OpenAI CEO Sam Altman Has Told U.S. Regulators That Regulation Is Critical For AI

Sam Altman, CEO of OpenAI’s ChatGPT, emphasized the crucial need for government regulation of artificial intelligence (AI) during his testimony before legislators in the United States. Altman urged Congress to establish new regulations for big tech, despite the longstanding political divisions that have hindered internet regulation efforts.

OpenAI gained significant attention when it released ChatGPT, a chatbot tool that provides remarkably human-like responses, generating initial concerns about academic cheating but expanding to broader worries about the potential of “generative AI” tools to mislead, spread misinformation, infringe upon the copyright, and disrupt certain job sectors.

“If this technology goes wrong, it can go quite wrong,” Altman, who has become the global face of AI, told the hearing.

“OpenAI was founded on the belief that artificial intelligence has the potential to improve nearly every aspect of our lives, but also that it creates serious risks,” he said, but given concerns about disinformation, job security, and other dangers, “we think that regulatory intervention by governments will be critical to mitigating the risks of increasingly powerful models”.

The legislators expressed their deep concerns regarding AI’s advancements. One prominent senator opened the Capitol Hill hearing by using a computer-generated voice that closely resembled his own, reading a text composed by the chatbot.

“If you were listening from home, you might have thought that voice was mine and the words from me, but in fact, that voice was not mine,” said Senator Richard Blumenthal.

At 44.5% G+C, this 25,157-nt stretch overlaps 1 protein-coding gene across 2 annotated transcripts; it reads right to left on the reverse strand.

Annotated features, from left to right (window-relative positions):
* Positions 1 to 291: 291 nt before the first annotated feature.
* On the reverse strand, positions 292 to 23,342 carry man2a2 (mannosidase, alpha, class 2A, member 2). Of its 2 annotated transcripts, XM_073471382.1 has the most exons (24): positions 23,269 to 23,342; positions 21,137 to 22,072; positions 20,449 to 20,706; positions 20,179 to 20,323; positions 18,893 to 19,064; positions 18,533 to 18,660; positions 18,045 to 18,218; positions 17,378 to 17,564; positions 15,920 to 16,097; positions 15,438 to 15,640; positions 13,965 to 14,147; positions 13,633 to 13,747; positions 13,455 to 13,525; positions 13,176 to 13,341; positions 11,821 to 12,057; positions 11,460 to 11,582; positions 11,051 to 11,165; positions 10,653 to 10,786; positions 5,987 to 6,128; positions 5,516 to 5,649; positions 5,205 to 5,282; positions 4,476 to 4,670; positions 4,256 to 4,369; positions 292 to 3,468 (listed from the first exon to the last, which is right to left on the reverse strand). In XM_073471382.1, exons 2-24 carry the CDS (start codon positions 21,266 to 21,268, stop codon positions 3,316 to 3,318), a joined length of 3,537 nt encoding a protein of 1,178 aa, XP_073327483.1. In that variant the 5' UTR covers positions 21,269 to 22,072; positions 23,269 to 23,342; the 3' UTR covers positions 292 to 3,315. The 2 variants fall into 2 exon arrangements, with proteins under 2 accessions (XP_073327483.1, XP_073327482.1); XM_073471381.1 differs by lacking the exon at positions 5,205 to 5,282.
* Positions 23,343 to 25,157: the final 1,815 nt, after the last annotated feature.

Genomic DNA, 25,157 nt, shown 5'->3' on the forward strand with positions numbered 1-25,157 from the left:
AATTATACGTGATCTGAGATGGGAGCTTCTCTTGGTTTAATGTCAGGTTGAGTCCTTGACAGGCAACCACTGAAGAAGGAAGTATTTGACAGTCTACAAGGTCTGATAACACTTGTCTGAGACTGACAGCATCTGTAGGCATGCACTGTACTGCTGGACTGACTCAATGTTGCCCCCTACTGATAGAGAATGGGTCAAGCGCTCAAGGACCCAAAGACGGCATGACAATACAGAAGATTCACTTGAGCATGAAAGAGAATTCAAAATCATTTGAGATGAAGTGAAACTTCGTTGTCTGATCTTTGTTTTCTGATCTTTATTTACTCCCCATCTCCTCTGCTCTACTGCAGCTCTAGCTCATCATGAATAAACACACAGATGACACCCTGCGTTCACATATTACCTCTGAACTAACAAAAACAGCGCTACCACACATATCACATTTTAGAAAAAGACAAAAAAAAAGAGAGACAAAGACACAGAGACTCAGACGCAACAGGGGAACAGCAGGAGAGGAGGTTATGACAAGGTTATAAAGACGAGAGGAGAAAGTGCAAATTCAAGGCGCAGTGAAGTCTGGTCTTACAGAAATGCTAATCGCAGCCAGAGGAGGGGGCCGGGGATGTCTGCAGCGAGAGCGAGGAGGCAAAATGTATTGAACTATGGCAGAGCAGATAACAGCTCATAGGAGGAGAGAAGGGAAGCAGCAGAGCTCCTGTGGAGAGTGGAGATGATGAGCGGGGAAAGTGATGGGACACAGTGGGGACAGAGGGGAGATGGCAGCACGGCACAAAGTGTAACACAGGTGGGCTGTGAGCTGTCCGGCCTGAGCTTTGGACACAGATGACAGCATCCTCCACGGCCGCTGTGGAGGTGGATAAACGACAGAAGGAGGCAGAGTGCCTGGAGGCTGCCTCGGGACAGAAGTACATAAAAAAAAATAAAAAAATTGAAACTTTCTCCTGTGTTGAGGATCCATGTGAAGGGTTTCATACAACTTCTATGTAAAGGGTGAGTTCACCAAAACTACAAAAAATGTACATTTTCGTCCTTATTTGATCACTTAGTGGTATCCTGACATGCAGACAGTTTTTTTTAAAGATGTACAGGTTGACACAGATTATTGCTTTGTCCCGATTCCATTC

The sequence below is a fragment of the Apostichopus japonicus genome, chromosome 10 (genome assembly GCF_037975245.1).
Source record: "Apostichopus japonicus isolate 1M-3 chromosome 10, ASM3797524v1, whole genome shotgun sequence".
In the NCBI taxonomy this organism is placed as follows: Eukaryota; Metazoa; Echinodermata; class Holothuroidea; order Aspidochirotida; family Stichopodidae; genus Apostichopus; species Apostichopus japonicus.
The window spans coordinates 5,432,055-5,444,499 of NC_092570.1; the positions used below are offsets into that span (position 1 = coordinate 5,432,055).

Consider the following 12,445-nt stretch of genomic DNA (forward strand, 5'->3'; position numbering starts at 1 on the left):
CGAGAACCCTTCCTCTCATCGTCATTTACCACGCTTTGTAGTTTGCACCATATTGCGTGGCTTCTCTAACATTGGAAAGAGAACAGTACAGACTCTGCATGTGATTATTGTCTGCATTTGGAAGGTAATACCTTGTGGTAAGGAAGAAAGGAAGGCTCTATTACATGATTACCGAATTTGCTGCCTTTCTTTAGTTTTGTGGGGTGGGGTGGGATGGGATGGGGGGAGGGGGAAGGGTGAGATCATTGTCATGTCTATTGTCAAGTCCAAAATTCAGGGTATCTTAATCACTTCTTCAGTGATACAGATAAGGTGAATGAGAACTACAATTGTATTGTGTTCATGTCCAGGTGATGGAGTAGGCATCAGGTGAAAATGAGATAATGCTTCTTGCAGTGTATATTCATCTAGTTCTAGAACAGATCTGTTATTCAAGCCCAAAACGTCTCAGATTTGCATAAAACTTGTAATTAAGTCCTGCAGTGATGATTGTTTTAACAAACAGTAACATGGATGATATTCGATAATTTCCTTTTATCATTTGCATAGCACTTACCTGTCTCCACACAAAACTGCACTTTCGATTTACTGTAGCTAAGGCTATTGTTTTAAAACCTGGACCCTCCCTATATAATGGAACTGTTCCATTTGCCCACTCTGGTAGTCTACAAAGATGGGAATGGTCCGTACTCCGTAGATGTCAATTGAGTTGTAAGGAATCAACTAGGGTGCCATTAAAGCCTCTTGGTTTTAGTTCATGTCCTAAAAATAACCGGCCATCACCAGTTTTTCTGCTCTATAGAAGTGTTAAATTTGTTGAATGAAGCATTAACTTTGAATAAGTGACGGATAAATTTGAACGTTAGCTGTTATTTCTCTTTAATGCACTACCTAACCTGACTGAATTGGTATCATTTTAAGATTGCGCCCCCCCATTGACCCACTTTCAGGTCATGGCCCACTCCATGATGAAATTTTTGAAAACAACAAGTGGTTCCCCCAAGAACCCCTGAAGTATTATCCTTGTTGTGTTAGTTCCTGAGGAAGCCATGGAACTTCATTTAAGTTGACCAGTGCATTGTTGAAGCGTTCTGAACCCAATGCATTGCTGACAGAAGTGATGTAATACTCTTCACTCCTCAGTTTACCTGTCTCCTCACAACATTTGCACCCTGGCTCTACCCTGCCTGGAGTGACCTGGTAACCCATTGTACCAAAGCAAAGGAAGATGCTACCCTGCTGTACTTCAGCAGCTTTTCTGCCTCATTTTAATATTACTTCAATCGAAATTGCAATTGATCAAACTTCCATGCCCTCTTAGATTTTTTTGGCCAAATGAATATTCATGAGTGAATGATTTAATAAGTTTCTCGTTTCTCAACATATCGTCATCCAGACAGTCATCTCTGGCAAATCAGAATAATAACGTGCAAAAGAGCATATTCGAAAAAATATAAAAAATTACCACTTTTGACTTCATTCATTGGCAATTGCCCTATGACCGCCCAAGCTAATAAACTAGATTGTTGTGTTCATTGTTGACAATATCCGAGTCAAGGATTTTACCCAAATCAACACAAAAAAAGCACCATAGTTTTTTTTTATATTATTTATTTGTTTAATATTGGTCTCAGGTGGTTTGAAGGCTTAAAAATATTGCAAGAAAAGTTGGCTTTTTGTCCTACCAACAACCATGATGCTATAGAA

“What if I had asked it, and what if it had provided, an endorsement of Ukraine surrendering or [Russian President] Vladimir Putin’s leadership?”

While acknowledging the tremendous potential of AI tools, Altman proposed that the US government consider a combination of licensing and testing requirements for the release of more powerful AI models. He also recommended labeling and increased global coordination to establish rules for the technology.

 “I think the US should lead here and do things first, but to be effective we do need something global,” he added.

Senator Josh Hawley, a Republican, highlighted the significant implications of AI for elections, jobs, and national security. He viewed the hearing as a crucial first step towards understanding the appropriate actions Congress should take.

Senator Blumenthal pointed out the considerable progress made by Europe with the AI Act, which is scheduled for a vote at the European Parliament next month. This extensive legislation could potentially introduce bans on biometric surveillance, emotion recognition, and specific AI systems used in policing.

OpenAI, co-founded by Altman in 2015 with the support of tech billionaire Elon Musk, has transitioned from a nonprofit research lab with a focus on safety to a business entity. Their popular AI products include the image generator DALL-E. Microsoft has made significant investments in OpenAI, integrating the technology into its own products, such as the Bing search engine.

Altman has planned a worldwide tour this month, visiting national capitals and major cities across six continents, to engage with policymakers and the public in discussions about AI.

“There are more genies yet to come for more bottles,” said New York University professor emeritus Gary Marcus, another panelist.

“We don’t have machines that can really … improve themselves. We don’t have machines that have self-awareness, and we might not ever want to go there,” he said.

During the hearing on Capitol Hill, politicians were also cautioned about the early stages of AI technology and its potential implications.

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